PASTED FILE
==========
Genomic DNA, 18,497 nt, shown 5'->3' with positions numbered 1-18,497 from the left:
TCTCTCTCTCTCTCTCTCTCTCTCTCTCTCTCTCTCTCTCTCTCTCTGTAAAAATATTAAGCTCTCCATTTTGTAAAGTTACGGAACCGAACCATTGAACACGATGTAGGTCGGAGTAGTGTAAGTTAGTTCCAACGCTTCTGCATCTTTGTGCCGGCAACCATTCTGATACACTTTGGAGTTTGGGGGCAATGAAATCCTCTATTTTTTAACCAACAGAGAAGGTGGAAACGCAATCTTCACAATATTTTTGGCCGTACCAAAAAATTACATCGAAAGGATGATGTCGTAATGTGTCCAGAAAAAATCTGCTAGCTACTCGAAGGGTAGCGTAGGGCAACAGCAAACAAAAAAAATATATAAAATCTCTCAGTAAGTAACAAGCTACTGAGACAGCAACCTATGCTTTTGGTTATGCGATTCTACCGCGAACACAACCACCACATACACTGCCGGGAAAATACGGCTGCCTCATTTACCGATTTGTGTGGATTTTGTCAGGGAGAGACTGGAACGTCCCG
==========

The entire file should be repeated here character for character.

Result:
Genomic DNA, 18,497 nt, shown 5'->3' with positions numbered 1-18,497 from the left:
TCTCTCTCTCTCTCTCTCTCTCTCTCTCTCTCTCTCTCTCTCTCTCTGTAAAAATATTAAGCTCTCCATTTTGTAAAGTTACGGAACCGAACCATTGAACACGATGTAGGTCGGAGTAGTGTAAGTTAGTTCCAACGCTTCTGCATCTTTGTGCCGGCAACCATTCTGATACACTTTGGAGTTTGGGGGCAATGAAATCCTCTATTTTTTAACCAACAGAGAAGGTGGAAACGCAATCTTCACAATATTTTTGGCCGTACCAAAAAATTACATCGAAAGGATGATGTCGTAATGTGTCCAGAAAAAATCTGCTAGCTACTCGAAGGGTAGCGTAGGGCAACAGCAAACAAAAAAAATATATAAAATCTCTCAGTAAGTAACAAGCTACTGAGACAGCAACCTATGCTTTTGGTTATGCGATTCTACCGCGAACACAACCACCACATACACTGCCGGGAAAATACGGCTGCCTCATTTACCGATTTGTGTGGATTTTGTCAGGGAGAGACTGGAACGTCCCG